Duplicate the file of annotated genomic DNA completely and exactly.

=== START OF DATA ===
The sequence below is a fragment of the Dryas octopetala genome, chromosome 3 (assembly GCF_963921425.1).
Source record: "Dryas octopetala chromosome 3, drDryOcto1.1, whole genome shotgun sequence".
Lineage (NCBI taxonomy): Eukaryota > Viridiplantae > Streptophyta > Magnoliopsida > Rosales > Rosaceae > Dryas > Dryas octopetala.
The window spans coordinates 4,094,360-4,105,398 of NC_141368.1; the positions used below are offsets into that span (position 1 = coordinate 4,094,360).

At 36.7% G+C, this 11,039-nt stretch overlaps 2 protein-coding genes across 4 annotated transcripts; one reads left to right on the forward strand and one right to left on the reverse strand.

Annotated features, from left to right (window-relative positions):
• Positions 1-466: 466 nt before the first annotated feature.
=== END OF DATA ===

The sequence below is a fragment of the Dryas octopetala genome, chromosome 3 (assembly GCF_963921425.1).
Source record: "Dryas octopetala chromosome 3, drDryOcto1.1, whole genome shotgun sequence".
Lineage (NCBI taxonomy): Eukaryota > Viridiplantae > Streptophyta > Magnoliopsida > Rosales > Rosaceae > Dryas > Dryas octopetala.
The window spans coordinates 4,094,360-4,105,398 of NC_141368.1; the positions used below are offsets into that span (position 1 = coordinate 4,094,360).

At 36.7% G+C, this 11,039-nt stretch overlaps 2 protein-coding genes across 4 annotated transcripts; one reads left to right on the forward strand and one right to left on the reverse strand.

Annotated features, from left to right (window-relative positions):
• Positions 1-466: 466 nt before the first annotated feature.